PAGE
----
With Bitcoin and the others, when the reckoning comes, hapless investors will find they don’t even end up with a coin. Bitcoin is nothing but lines of computer code — worth nothing. “The fundamental value of Bitcoin is zero,” says Nouriel Roubini, an economist who predicted the 2007-2009 financial crash.

They’re a commodity. Anyone with the right computer skills — and enough cheap electrical power to produce the code and complex puzzles needed to launch a cryptocurrency — can do it.

The fact that there are more than 1,500 cryptocurrencies is more than sufficient proof that these are not a scarce item. A commodity that’s easy to re-invent is worth little, if anything.

It’s a bubble. Let’s suspend disbelief for minute and imagine cryptocurrencies are going to be a huge technological game changer like the Internet or airplanes or automobiles. Luddites, like me, can never see the next big thing until it’s too late to cash in on.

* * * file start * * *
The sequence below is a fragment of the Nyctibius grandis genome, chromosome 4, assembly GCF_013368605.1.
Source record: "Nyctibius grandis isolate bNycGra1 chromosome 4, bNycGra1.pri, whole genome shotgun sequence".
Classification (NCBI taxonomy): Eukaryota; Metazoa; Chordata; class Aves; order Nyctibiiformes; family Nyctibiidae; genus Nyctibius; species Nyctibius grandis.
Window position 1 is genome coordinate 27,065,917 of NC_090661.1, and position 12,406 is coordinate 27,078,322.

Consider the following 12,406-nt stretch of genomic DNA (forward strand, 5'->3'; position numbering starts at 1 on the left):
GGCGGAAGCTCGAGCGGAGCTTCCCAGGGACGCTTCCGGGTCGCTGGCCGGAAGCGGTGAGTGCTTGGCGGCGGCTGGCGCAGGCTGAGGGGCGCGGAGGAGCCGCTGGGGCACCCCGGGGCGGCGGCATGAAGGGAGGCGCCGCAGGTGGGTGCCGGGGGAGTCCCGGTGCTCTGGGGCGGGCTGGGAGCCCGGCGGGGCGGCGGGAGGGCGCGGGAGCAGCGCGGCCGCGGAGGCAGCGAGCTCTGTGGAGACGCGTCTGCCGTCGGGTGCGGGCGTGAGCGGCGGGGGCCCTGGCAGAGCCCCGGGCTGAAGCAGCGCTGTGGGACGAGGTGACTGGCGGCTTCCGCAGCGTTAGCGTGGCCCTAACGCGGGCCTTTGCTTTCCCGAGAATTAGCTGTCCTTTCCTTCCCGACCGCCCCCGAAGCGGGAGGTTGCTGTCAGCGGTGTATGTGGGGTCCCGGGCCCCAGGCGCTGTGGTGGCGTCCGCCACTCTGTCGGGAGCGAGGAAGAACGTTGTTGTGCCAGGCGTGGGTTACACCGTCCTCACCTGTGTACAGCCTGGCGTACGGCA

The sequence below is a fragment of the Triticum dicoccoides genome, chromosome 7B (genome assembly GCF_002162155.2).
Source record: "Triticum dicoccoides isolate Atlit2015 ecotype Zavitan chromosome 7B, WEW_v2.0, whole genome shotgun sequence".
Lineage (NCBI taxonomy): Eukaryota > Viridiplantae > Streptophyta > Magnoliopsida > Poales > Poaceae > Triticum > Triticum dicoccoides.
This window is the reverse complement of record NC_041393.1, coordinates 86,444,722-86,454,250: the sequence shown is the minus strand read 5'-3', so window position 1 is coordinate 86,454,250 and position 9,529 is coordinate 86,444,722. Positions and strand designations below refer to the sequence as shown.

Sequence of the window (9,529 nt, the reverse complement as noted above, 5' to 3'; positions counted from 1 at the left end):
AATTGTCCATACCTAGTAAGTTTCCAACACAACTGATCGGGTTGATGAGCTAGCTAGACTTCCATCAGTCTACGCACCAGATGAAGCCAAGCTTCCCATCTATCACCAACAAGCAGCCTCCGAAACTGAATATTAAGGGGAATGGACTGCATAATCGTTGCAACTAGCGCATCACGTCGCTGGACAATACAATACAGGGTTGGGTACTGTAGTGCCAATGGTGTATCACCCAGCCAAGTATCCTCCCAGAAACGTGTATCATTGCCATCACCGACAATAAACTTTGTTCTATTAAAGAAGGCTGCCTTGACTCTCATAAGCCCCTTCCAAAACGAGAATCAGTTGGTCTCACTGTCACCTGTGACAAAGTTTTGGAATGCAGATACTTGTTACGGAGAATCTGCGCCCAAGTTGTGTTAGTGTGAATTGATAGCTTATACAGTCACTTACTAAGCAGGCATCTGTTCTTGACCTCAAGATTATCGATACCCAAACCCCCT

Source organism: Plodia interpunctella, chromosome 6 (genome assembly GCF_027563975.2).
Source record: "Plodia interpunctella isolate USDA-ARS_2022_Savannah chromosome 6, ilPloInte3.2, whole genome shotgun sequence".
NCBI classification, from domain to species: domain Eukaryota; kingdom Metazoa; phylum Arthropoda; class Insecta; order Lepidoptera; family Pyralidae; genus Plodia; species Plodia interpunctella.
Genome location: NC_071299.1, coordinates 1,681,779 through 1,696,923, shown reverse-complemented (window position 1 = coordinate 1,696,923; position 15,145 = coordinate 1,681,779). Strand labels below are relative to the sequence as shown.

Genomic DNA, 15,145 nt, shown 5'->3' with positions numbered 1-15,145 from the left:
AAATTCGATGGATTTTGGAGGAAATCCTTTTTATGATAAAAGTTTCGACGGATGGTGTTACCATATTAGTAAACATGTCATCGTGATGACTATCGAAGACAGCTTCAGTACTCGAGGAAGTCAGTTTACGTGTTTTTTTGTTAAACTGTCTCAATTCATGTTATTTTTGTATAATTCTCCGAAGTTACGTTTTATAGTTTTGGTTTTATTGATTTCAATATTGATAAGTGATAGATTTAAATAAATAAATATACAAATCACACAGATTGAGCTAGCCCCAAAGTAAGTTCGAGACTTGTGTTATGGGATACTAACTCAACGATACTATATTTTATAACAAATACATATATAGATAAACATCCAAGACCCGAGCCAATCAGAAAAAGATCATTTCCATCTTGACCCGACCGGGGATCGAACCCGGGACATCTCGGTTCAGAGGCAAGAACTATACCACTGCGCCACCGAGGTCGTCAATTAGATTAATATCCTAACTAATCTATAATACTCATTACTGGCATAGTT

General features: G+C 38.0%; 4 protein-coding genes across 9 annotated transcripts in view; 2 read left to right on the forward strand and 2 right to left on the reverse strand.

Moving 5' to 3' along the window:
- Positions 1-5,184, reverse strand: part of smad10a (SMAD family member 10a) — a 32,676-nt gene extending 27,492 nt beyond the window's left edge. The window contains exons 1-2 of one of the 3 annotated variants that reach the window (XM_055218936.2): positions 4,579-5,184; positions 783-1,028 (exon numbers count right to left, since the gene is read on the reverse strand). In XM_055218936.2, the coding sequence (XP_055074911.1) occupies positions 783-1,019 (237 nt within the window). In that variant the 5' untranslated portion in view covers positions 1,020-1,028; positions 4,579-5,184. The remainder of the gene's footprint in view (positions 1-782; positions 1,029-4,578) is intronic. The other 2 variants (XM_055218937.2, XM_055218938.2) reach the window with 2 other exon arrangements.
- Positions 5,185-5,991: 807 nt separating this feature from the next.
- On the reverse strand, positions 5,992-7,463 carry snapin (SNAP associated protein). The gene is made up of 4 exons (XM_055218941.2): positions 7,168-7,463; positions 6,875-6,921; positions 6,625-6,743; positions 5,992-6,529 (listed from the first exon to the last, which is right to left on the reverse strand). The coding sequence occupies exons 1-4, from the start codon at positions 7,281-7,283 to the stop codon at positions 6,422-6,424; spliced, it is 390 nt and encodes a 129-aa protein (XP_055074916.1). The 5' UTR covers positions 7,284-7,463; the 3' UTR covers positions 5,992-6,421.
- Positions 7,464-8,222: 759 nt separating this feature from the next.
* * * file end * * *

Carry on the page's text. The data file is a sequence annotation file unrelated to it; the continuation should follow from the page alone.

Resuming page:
It’s still a bubble. Remember some of the earliest computers: Kaypro, Commodore 64, Eagle? There were hundreds of brands. Almost none survived. Nor did first mover advantage prove invaluable. The same thing happened with automobiles, airlines — almost any breakthrough technology you can name.

Investors tend to glom onto anything that remotely smells like a breathtakingly new technology — even though most of the innovators go bust. For every Apple, there are hundreds of Acorn computers, which vanish without a trace.

Remember the tech bubble of the late 1990s? For every Amazon, there were hundreds of companies like, Pets.com, Broadband Sports, eToys.com, Excite and theGlobe.com. There was even, get this, a digital currency, Flooz.com, which boasted Whoopi Goldberg as its spokesperson. Never heard of these? They all popped.

Don’t take my word for it. “Remember, cryptocurrencies are still a new and hyper volatile asset class, and could drop to near zero at any time,” said Vitalik Buterin, founder of the Ethereum blockchain network. “Don’t put in more money than you can afford to lose.”